noun, plural pit·ies.
  1. sympathetic or kindly sorrow evoked by the suffering, distress, or misfortune of another, often leading one to give relief or aid or to show mercy: to feel pity for astarving child.
  2. a cause or reason for pity, sorrow, or regret: What a pity you could not go!
  1. Informal. motivated by a sense of pity or sympathy for others or for oneself: to have pity sex with a virgin; to go on a pity date with a loser.
verb (used with object), pit·ied, pit·y·ing.
  1. to feel pity or compassion for; be sorry for; commiserate with.
verb (used without object), pit·ied, pit·y·ing.
  1. to have compassion; feel pity.
  1. have/take pity, to show mercy or compassion.

Origin of pity

1175–1225; Middle English pite < Old French pite, earlier pitet < Latin pietāt- (stem of pietās) piety
Related formsout·pit·y, verb (used with object), out·pit·ied, out·pit·y·ing.un·pit·ied, adjective

Synonyms for pity

Dictionary.com Unabridged Based on the Random House Unabridged Dictionary, © Random House, Inc. 2018

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Contemporary Examples of pities

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British Dictionary definitions for pities


noun plural pities
  1. sympathy or sorrow felt for the sufferings of another
  2. have pity on or take pity on to have sympathy or show mercy for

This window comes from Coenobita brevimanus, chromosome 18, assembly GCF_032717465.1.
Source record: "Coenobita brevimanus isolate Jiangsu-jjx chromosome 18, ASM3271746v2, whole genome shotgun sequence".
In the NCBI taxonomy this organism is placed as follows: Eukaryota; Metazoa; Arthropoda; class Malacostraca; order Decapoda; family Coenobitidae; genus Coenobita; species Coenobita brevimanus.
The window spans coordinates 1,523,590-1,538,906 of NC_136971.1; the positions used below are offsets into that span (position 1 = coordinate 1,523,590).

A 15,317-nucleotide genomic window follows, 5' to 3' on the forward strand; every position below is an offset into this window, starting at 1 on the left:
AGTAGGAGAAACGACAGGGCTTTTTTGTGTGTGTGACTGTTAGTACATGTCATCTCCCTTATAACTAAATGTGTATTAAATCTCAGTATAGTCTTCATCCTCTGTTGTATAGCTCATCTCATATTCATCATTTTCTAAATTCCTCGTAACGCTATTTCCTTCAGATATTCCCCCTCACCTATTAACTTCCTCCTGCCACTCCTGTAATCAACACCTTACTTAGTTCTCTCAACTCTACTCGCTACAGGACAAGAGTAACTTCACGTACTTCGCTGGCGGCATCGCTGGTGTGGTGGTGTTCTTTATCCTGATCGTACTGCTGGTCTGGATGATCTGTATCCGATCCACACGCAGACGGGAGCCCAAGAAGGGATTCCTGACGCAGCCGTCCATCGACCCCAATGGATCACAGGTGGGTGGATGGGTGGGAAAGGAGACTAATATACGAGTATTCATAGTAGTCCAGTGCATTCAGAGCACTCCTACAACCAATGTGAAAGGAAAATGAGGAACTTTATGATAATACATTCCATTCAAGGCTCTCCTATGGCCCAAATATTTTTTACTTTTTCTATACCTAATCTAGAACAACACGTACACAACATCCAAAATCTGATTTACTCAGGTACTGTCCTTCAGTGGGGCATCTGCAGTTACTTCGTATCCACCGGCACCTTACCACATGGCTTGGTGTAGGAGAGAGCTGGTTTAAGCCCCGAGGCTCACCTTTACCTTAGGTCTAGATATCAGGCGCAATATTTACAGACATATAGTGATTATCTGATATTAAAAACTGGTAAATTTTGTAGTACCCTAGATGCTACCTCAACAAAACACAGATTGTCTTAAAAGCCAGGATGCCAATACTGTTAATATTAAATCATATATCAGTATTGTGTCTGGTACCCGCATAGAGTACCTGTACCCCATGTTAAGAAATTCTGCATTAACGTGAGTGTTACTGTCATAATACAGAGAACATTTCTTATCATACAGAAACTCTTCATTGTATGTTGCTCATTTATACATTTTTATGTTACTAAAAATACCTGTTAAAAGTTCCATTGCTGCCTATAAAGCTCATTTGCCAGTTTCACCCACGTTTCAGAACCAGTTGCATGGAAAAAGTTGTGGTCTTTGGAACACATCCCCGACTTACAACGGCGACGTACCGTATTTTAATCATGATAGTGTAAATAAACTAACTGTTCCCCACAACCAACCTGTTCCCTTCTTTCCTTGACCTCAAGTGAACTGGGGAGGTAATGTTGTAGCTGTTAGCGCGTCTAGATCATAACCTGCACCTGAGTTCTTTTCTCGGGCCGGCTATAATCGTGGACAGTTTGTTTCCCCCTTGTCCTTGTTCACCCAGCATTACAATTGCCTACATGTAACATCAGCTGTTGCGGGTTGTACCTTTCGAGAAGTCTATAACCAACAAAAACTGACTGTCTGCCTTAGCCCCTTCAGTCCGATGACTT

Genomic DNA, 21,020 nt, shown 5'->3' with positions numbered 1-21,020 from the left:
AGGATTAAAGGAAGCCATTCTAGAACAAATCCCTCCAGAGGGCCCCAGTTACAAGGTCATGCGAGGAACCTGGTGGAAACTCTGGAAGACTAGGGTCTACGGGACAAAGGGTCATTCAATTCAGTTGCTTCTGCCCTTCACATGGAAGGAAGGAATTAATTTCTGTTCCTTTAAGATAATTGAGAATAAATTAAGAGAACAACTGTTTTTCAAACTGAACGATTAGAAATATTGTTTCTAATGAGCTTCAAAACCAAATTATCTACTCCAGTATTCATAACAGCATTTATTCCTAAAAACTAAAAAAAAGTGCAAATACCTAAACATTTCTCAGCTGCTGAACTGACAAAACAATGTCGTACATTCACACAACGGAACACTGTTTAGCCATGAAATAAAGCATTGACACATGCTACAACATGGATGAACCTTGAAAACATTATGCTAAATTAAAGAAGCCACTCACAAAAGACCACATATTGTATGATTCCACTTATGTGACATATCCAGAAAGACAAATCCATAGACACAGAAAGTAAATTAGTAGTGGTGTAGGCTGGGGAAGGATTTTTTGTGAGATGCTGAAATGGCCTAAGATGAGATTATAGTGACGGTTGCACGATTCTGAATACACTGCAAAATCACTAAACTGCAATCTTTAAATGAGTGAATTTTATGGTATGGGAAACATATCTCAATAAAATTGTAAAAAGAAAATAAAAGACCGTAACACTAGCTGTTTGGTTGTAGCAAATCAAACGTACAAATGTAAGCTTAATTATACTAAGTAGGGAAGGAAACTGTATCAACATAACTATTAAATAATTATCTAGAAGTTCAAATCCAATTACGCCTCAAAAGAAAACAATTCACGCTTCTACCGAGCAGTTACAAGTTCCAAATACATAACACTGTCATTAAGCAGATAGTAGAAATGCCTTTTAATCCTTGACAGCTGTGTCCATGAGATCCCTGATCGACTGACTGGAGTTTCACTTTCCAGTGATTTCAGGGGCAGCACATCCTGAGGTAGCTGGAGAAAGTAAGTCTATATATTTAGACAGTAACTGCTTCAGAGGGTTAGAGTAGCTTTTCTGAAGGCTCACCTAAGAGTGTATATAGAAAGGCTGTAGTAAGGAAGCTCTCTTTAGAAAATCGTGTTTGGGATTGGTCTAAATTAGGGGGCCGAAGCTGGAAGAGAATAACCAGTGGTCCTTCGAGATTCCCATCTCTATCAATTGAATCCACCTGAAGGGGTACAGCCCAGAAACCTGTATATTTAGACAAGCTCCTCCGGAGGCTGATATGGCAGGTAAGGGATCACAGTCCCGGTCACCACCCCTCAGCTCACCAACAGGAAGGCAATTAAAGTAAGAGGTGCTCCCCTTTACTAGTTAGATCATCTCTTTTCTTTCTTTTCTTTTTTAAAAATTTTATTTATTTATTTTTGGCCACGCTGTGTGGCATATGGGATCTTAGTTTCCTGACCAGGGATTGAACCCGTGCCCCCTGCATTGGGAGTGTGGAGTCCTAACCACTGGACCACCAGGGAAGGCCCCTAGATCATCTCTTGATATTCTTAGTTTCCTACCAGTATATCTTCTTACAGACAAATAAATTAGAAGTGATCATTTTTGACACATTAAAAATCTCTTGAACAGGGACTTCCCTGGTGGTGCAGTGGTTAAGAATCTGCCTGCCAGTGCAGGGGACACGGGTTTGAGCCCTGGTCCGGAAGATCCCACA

3. something that causes regret or pity
  4. an unfortunate chancewhat a pity you can't come
  5. more's the pity it is highly regrettable (that)
verb pities, pitying or pitied
  1. (tr) to feel pity for
Derived Formspitying, adjectivepityingly, adverb

Word Origin for pity

C13: from Old French pité, from Latin pietās duty
Collins English Dictionary - Complete & Unabridged 2012 Digital Edition © William Collins Sons & Co. Ltd. 1979, 1986 © HarperCollins Publishers 1998, 2000, 2003, 2005, 2006, 2007, 2009, 2012

Word Origin and History for pities



early 13c., from Old French pite, pitet "pity, mercy, compassion, care, tenderness; pitiful state, wretched condition" (11c., Modern French pitié), from Latin pietatem (nominative pietas) "piety, loyalty, duty" (see piety). Replaced Old English mildheortness, literally "mild-heartness," itself a loan-translation of Latin misericordia. English pity and piety were not fully distinguished until 17c. Transferred sense of "grounds or cause for pity" is from late 14c.



"to feel pity for," late 15c., from Old French pitier and from pity (n.). Related: Pitied; pitying.

Online Etymology Dictionary, © 2010 Douglas Harper

Idioms and Phrases with pities


see for one's (pity's) sake; take pity on.

The American Heritage® Idioms Dictionary Copyright © 2002, 2001, 1995 by Houghton Mifflin Harcourt Publishing Company. Published by Houghton Mifflin Harcourt Publishing Company.